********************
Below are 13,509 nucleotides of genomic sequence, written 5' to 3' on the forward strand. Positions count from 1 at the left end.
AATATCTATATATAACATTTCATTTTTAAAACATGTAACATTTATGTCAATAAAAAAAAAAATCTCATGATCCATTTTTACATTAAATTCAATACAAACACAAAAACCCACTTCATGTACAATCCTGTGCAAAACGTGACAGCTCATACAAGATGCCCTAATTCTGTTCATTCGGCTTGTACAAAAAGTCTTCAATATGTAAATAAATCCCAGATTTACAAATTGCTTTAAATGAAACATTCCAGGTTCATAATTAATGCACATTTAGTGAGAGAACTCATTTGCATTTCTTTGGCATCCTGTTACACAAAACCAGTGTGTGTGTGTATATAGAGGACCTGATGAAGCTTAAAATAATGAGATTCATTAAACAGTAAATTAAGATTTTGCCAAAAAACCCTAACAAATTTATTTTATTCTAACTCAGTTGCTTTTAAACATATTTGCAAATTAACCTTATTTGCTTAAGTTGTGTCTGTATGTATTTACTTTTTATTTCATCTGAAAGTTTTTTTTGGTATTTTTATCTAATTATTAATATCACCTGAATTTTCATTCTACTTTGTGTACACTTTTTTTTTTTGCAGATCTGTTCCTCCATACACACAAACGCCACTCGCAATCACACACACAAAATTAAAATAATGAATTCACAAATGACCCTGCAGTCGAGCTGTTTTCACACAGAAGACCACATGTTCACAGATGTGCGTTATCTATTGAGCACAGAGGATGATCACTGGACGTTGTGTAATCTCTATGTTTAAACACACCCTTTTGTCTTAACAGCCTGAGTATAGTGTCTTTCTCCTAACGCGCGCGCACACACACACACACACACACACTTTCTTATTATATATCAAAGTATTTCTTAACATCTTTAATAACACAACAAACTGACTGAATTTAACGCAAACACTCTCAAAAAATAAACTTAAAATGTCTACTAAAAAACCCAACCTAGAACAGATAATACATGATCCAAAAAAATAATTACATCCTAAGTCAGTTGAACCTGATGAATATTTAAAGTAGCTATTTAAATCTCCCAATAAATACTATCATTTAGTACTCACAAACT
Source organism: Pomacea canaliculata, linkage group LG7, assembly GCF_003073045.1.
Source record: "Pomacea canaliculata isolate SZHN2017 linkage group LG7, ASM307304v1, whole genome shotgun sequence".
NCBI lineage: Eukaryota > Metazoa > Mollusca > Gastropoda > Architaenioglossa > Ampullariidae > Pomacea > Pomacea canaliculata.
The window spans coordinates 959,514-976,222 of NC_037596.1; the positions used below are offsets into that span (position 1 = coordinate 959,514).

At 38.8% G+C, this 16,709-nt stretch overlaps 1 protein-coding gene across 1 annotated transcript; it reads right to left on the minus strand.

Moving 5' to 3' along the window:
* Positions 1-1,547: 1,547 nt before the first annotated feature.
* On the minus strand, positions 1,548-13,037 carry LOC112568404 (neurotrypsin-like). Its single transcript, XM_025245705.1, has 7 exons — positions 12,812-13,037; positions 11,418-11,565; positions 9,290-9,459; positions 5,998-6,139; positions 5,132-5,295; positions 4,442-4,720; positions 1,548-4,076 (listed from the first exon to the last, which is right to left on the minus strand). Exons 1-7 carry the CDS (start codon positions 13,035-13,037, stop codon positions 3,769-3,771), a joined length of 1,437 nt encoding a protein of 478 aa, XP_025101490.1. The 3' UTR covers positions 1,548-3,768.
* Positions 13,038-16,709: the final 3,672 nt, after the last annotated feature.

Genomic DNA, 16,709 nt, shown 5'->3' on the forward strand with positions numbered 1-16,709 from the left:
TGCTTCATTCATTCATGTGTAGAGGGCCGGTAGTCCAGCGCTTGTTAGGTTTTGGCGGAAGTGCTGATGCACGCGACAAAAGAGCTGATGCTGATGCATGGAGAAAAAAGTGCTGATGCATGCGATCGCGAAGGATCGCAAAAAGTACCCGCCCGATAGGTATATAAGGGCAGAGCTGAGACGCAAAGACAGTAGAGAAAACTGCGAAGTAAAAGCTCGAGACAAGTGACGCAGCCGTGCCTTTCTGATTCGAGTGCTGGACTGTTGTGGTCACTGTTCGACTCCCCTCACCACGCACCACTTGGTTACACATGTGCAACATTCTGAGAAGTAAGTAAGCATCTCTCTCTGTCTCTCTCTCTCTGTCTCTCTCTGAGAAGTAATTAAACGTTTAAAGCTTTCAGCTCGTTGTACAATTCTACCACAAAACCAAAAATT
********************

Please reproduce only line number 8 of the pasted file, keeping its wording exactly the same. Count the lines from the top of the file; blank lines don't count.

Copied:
Moving 5' to 3' along the window: